The layer was marked by moving glaciers and icebergs that drifted as fast as a running person, constantly colliding with one another and with surrounding mountains of enormous sizes. Snow avalanches were common and violent. The weather was dominated by snow storms that howled with incessant winds. Thin layers of accumulated snow often hid deep crevasses that could engulf incautious explorers.
The supernatural cold of Cania was substantially stronger than in Stygia, reaching temperatures of −60 ℉ (−51 ℃), comparable to those in the Frostfell. It could quickly penetrate nonmagical clothing, freezing unprotected creatures within minutes and killing even those wearing gear designed to withstand cold temperatures in hours. Unsheltered creatures ran a constant risk of freezing to death. Preserved corpses were frequently uncovered after collisions between glaciers, while other glaciers seemed to hold unknown frozen creatures at their very centers. Some of the shapes within the ice suggested that they were archons or devas fighting unknown spined creatures, while others seemed like entire alien cities.
The layer contained scattered laboratories and libraries within isolated citadels.
The layer was ruled by the archdevil Mephistopheles, Lord of the Eighth. His rule consisted of overseeing endless experiments with arcane magic and the nature of the planes, conducted throughout the wastes of the layer. Government duties were often filled by Hutijin, allowing Mephistopheles more time to focus on his experiments.
The layer was constantly patrolled against spies that might pry on the secrets of arcane spells, magic items, and magic theory that were developed in its laboratories. Arcane spellcasters and other devils occasionally risked braving the cold wastes in search for knowledge. In particular, spies from Dis were common, since Dispater worried that Mephistopheles might acquire more information than him.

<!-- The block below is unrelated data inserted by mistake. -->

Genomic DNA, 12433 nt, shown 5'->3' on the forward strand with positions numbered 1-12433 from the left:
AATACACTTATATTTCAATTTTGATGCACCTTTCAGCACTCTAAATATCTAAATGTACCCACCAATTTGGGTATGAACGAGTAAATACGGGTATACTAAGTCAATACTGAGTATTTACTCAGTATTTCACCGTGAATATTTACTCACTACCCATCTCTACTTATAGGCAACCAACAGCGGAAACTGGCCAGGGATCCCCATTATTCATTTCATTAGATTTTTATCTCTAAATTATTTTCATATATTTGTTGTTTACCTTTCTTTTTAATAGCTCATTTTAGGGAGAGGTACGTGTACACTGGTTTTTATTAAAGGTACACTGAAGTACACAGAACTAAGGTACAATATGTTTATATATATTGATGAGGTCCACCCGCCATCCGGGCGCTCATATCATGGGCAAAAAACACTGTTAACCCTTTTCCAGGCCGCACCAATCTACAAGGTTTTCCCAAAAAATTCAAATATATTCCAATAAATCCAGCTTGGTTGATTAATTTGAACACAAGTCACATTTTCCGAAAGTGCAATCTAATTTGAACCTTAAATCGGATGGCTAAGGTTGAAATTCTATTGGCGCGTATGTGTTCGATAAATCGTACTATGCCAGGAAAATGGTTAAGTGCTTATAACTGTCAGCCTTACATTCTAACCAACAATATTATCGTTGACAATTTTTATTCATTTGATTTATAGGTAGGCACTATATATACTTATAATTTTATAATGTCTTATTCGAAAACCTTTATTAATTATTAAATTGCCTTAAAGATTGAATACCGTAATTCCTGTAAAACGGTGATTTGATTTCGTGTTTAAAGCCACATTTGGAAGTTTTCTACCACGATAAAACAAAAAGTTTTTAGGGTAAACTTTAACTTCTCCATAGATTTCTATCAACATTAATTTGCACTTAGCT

Rumors & LegendsEdit
The tiefling midwife Destiny Agganor from Nightstone had a set of runes burned onto her front door to ward off unwanted visitors. It contained a prayer that included damning any intruders to freeze for a millennium in Cania.
- Kintyre, an enormous uninhabited city of strange architecture that was buried deep under the ice.
- Mephistar, home of Mephistopheles. A heated citadel carved out of the ice and located atop the giant glacier Nargus, whose movement was controlled by the Lord of the Eighth himself.
- The Pit, a dark and windy shaft several hundred feet in diameter. It was heavily guarded by ice devils, and ended in a lake of frozen slush. At the bottom of the lake, at a depth of 1,001 fathoms (1,831 meters) lay a portal that was the primary access point to the ninth layer, Nessus.
- Video Games
- Neverwinter Nights: Hordes of the Underdark
- ↑ 1.0 1.1 1.2 1.3 1.4 1.5 1.6 Chris Pramas (1999). Guide to Hell. (TSR, Inc.), pp. 35–36. ISBN 978-0786914319.
- ↑ 2.0 2.1 2.2 Robin D. Laws, Robert J. Schwalb (December 2006). Fiendish Codex II: Tyrants of the Nine Hells. (Wizards of the Coast), pp. 69–72. ISBN 0-7869-3940-0.
- ↑ 3.0 3.1 Jeff Grubb (July 1987). Manual of the Planes 1st edition. (TSR), p. 109. ISBN 0880383992.
- ↑ 4.0 4.1 4.2 4.3 4.4 4.5 Jeff Grubb, Bruce R. Cordell, David Noonan (September 2001). Manual of the Planes 3rd edition. (Wizards of the Coast), pp. 115, 122–123. ISBN 0-7869-1850-8.
- ↑ Richard Baker, John Rogers, Robert J. Schwalb, James Wyatt (December 2008). Manual of the Planes 4th edition. (Wizards of the Coast), pp. 97, 104–105. ISBN 978-0-7869-5002-7.
- ↑ Richard Baker, James Wyatt (March 2004). Player's Guide to Faerûn. (Wizards of the Coast), p. 161. ISBN 0-7869-3134-5.
- ↑ Colin McComb (February 1995). “Baator”. In Michele Carter ed. Planes of Law (TSR, Inc), pp. 24–25. ISBN 0-7869-0093-8.
- ↑ 8.0 8.1 8.2 Mike Mearls, Jeremy Crawford (May 29, 2018). Mordenkainen's Tome of Foes. Edited by Kim Mohan, Michele Carter. (Wizards of the Coast), pp. 16–17. ISBN 978-0786966240.
- ↑ 9.0 9.1 Christopher Perkins (September 6, 2016). Storm King's Thunder. Edited by Kim Mohan, Michele Carter. (Wizards of the Coast), p. 23. ISBN 978-0786966004.